Can Dogs Have Down Syndrome? Leave a comment

By Jennifer Coates, DVM

Anyone who has spent enough time around dogs understands the compatibility between the canine and human species. To paraphrase Forrest Gump, we “goes together like peas and carrots.” What makes the human-dog partnership so perfect is our unique combination of similarities and differences.

But sometimes our similarities have a dark side—like the diseases that affect both dogs and people. These include certain types of cancer, diabetes, epilepsy, and congestive heart failure to name just a few. Down syndrome is a common chromosomal abnormality in people. The question that naturally follows is “Can dogs have Down syndrome?”

What is Down Syndrome?

To answer that question, we first have to understand what Down syndrome is. The National Down Syndrome Society provides a good explanation:

In every cell in the human body there is a nucleus, where genetic material is stored in genes.  Genes carry the codes responsible for all of our inherited traits and are grouped along rod-like structures called chromosomes.  Typically, the nucleus of each cell contains 23 pairs of chromosomes, half of which are inherited from each parent. Down syndrome occurs when an individual has a full or partial extra copy of chromosome 21.

What Are the Symptoms of Down Syndrome?

The presence of this extra genetic material can have a wide range of effects. People with Down syndrome have some degree of intellectual impairment, but this can vary widely between individuals. According the US Centers for Disease Control and Prevention (CDC), some of the common physical features of Down syndrome include:

– A flattened face, especially the bridge of the nose
– Almond-shaped eyes that slant up
– A short neck
– Small ears
– A tongue that tends to stick out of the mouth
– Tiny white spots on the iris (colored part) of the eye
– Small hands and feet
– A single line across the palm of the hand (palmar crease)
– Small pinky fingers that sometimes curve toward the thumb
– Poor muscle tone or loose joints
– Shorter in height as children and adults

People with Down syndrome may also have a range of medical problems. The CDC reports these as the most common:

– Hearing loss (up to 75% of people with Down syndrome may be affected)
– Obstructive sleep apnea, which is a condition where the person’s breathing temporarily stops while asleep (between 50 -75%)
– Ear infections (between 50 -70%)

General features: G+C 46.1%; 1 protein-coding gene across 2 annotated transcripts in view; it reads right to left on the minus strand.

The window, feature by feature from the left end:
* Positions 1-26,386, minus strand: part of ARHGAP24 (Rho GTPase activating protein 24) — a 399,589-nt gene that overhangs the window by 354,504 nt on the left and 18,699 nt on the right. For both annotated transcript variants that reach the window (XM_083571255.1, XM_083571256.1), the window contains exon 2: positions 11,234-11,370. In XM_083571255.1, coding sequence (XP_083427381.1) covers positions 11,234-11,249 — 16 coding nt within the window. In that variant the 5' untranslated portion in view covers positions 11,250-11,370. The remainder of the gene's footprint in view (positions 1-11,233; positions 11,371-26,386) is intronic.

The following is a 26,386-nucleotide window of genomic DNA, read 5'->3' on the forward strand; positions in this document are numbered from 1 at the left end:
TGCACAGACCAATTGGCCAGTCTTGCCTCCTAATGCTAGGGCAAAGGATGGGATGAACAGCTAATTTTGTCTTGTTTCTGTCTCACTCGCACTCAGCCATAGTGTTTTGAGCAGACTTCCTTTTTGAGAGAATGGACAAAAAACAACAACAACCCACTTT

– Eye diseases (up to 60%), like cataracts and eye issues requiring glasses
– Heart defects present at birth (50%)

Can Dogs Have Down Syndrome?

Determining whether dogs can have Down syndrome depends on how you look at the question. The CDC estimates that about 1 in every 700 babies born in the United States has Down syndrome. The same certainly can’t be said about dogs. If Down syndrome does occur in dogs, it is a much rarer event.

Genetically, dogs and people have many similarities but important differences obviously do exist. For example, people have 23 sets of chromosomes while dogs have 39. Therefore, duplication of all or part of chromosome 21 would have different effects in the two species. Interestingly though, scientists are using genetically engineered mice as animal models in Down syndrome research. These mice carry an extra portion of their chromosome 16, which carries genes comparable to those included on human chromosome 21. The result is a mouse who has some characteristics similar to human Down syndrome. Keep in mind, however, that these are not naturally occurring mice; they have been genetically engineered.

Even expanding the definition of canine Down syndrome to include any genetic duplication that results in clinical abnormalities similar to those seen in people with Down syndrome, the condition simply has not been described in dogs. Three explanations are possible:

– These types of chromosomal abnormalities typically lead to early death in dogs.
– The genetic testing needed to identify dogs with Down syndrome simply isn’t done.
– The condition truly doesn’t exist.

Conditions that Look Like Down Syndrome in Dogs

On the other hand, congenital or developmental conditions are routinely diagnosed in dogs that have some clinical similarities with Down syndrome. Congenital hypothyroidism is a good example. It is caused by low or absent levels of thyroid hormone at birth and early in life, which results in some combination of the following:

– Slow growth eventually resulting in small stature
– Broad head
– Large, protruding tongue
– Short limbs
– Abnormal gait
– Poor muscle tone
– Mental dullness
– Delayed opening of the eyes and ears
– Delayed tooth eruption

Other conditions that could be confused with Down syndrome in dogs include pituitary dwarfism, congenital hydrocephalus, growth hormone deficiency, and portosystemic shunt.

If you think that your dog could have a condition like Down syndrome, talk to your veterinarian. He or she can recommend an appropriate diagnostic plan and make treatment recommendations once a diagnosis is in place.


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